Investigating the Structure of Paramagnetic Aggregates from Colloidal Emulsions (InSPACE) will study the particle dynamics of magnetorheological fluids (fluids that change properties in response to magnetic fields) to help understand adaptable new fluids for use in such applications as brake systems and robotics.Principal Investigator(s)
National Aeronautics and Space Administration (NASA)Sponsoring Organization
Human Exploration and Operations Mission Directorate (HEOMD)Research Benefits
Information PendingISS Expedition Duration:
November 2002 - September 2006Expeditions Assigned
6,7,12,13Previous ISS Missions
Magnetorheological (MR) fluids are suspensions of magnetizable particles whose properties can be controlled by magnetic fields. These fluids are classified as "smart materials" that transition to a solid-like state by the formation and cross-linking of microstructures in the presence of a magnetic field. The samples prepared for InSPACE were ferrofluid emulsions consisting of iron oxide nanoparticles suspended in a solution of sodium dodecyl sulfate, anionic surfactant and ultrapure water. These samples were comprised of uniform particle sizes of 0.31, 0.40 and 0.66 micrometers. On Earth these materials are used for vibration dampening systems that can be turned on or off. The Investigating the Structure of Paramagnetic Aggregates from Colloidal Emulsion (InSPACE) experiment will visually study the final, fine structure of MR fluids in a pulsed (alternating on and off) magnetic field. This study will help researchers understand the competing forces that govern the final shape of the structures.
The InSPACE coil assembly holds a Helmholtz coil assembly containing sealed vials of MR fluid, the camera/lens assemblies, and the power control. The coil assembly is attached to the "floor" of the MSG. The magnetic fields are applied to the various samples, and the operation of the experiment is monitored via video.
At the practical level, these fluids are used in electromechanical interfaces and devices in which the fluid is operationally exposed to similar fields which can affect their operation. Current commercial MR fluid products include tunable dampers and brakes, while future applications in robotics, clutches, and a host of vibration-control systems are envisioned.Earth Applications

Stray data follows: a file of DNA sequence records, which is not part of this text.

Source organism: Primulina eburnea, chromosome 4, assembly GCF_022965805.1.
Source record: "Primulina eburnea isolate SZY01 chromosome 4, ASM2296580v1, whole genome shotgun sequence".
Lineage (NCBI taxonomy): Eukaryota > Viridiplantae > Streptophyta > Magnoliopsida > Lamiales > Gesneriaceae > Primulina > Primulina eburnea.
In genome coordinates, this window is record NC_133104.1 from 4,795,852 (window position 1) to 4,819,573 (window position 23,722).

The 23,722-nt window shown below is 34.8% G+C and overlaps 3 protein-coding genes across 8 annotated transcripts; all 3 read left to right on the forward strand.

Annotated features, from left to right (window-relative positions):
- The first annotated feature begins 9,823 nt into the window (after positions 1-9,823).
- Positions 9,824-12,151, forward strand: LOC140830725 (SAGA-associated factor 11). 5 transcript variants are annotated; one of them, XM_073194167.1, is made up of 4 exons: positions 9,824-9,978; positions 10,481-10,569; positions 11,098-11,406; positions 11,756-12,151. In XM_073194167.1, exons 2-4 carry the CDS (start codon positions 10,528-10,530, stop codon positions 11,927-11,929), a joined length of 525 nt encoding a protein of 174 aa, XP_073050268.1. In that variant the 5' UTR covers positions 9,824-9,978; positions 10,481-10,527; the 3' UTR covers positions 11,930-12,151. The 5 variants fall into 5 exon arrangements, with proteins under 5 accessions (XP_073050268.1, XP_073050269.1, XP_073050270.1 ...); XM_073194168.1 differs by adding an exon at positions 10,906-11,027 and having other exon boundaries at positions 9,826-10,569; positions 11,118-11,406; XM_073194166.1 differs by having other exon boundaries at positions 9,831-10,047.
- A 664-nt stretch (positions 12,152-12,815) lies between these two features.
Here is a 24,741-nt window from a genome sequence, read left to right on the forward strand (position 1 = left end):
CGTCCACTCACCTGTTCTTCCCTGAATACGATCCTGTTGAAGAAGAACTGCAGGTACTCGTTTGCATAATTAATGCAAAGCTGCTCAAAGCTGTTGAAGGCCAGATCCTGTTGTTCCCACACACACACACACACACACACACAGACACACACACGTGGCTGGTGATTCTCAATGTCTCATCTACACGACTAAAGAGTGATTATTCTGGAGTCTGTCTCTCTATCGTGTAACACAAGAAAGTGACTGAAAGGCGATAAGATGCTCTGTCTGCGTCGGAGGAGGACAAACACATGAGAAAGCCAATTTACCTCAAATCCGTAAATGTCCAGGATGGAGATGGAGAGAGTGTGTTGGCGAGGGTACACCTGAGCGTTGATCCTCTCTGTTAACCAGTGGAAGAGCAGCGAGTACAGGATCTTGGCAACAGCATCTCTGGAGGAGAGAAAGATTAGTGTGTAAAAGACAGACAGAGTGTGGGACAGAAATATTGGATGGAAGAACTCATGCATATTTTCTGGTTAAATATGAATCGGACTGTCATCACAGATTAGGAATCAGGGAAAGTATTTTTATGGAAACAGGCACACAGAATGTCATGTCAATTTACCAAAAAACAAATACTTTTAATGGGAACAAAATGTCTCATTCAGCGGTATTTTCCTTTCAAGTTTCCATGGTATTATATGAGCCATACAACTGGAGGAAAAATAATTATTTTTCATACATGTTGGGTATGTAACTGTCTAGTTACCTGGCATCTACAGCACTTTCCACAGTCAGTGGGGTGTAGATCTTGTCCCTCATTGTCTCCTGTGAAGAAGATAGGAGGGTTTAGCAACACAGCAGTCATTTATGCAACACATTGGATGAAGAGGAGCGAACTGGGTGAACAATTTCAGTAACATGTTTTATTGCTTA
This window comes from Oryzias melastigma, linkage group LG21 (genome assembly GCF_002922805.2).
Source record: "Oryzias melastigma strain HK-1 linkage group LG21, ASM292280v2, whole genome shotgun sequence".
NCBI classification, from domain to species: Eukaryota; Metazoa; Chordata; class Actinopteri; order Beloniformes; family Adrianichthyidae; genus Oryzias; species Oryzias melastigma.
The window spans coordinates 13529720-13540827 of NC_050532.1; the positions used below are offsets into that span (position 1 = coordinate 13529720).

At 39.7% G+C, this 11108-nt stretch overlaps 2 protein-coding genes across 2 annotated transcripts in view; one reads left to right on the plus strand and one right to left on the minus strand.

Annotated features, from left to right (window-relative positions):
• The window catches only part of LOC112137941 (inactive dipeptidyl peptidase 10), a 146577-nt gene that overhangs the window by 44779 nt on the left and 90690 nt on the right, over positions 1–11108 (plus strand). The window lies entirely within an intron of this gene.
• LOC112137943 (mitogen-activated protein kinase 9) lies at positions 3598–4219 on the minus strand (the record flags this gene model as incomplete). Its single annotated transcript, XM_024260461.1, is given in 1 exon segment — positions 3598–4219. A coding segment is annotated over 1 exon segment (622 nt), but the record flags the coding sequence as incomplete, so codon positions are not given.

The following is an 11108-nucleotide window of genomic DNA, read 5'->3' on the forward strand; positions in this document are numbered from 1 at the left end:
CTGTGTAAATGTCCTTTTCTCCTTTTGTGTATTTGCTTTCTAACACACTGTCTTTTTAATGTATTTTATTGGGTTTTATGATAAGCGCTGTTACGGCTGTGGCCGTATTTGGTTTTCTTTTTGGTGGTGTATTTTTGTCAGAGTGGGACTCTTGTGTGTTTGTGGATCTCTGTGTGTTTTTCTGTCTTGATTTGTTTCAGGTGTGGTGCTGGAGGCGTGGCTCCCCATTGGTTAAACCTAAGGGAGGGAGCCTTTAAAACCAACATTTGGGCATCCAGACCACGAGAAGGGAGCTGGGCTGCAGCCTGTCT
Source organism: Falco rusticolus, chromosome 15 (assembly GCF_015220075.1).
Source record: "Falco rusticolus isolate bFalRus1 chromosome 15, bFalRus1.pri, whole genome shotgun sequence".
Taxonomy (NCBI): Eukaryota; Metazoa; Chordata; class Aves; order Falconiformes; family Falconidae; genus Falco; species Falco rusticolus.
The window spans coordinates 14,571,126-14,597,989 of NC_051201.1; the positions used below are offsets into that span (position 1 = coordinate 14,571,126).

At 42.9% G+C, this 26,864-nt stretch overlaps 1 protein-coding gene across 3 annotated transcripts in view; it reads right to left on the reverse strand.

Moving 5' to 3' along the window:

The study of MR fluids on earth is difficult because the small magnetic particles remain suspended while the sediments (large particles) sink. The low-gravity environment that is provided on the ISS will eliminate the effects of sinking sedimentation. After the magnetic field is applied to a MR fluid, the microstructures form a rigid lattice that causes the suspension to stiffen. The rapid transformation of these fluids without the iron oxide grains clumping have many possible technological applications on Earth, especially for actuator-type devices. This technology has promise to improve the ability to design structures, such as bridges and buildings, to better withstand earthquake damage.
InSPACE will be conducted inside the MSG work volume, and the hardware will be powered (120 vdc) via MSG. The experiment runs will be recorded by MSG's video system. InSPACE is not a fully automated payload. The crew will be responsible for in-orbit operations.Operational Protocols
The crew will set up InSPACE inside the MSG work volume and conduct the 27 experiment runs using the glove ports. They will change out the coils after nine experiments and replace video tapes as necessary.
InSPACE was performed in the MSG during Expeditions 6 , 7 and 13. Nine tests were performed for each Helmholtz coil for a total of 27 experimental runs. The collected data were processed, enabling a quantitative assessment of the structural data, including aggregate sizes and shapes. These are key parameters for defining the aggregate kinetics, and are used to test theoretical models of the microstructures. Furthermore, understanding the complex properties of the fluids and the interaction of the microparticles will enable the development of more sophisticated methods for controlling and use of these fluids. Results suggest that InSPACE runs did not achieve steady-state structures. However, intriguing data suggesting the onset of instability at low frequency was collected. Both of these phenomena will be further addressed in InSPACE 2. (Evans et al. 2009)
Vasquez PA, Furst EM, Agui J, Williams JN, Pettit DR, Lu ET. Structural Transitions of Magnetoghreological Fluids in Microgravity. 46th Aerospace Sciences Meeting and Exhibit, Reno, NV; 2008 Jan 7-10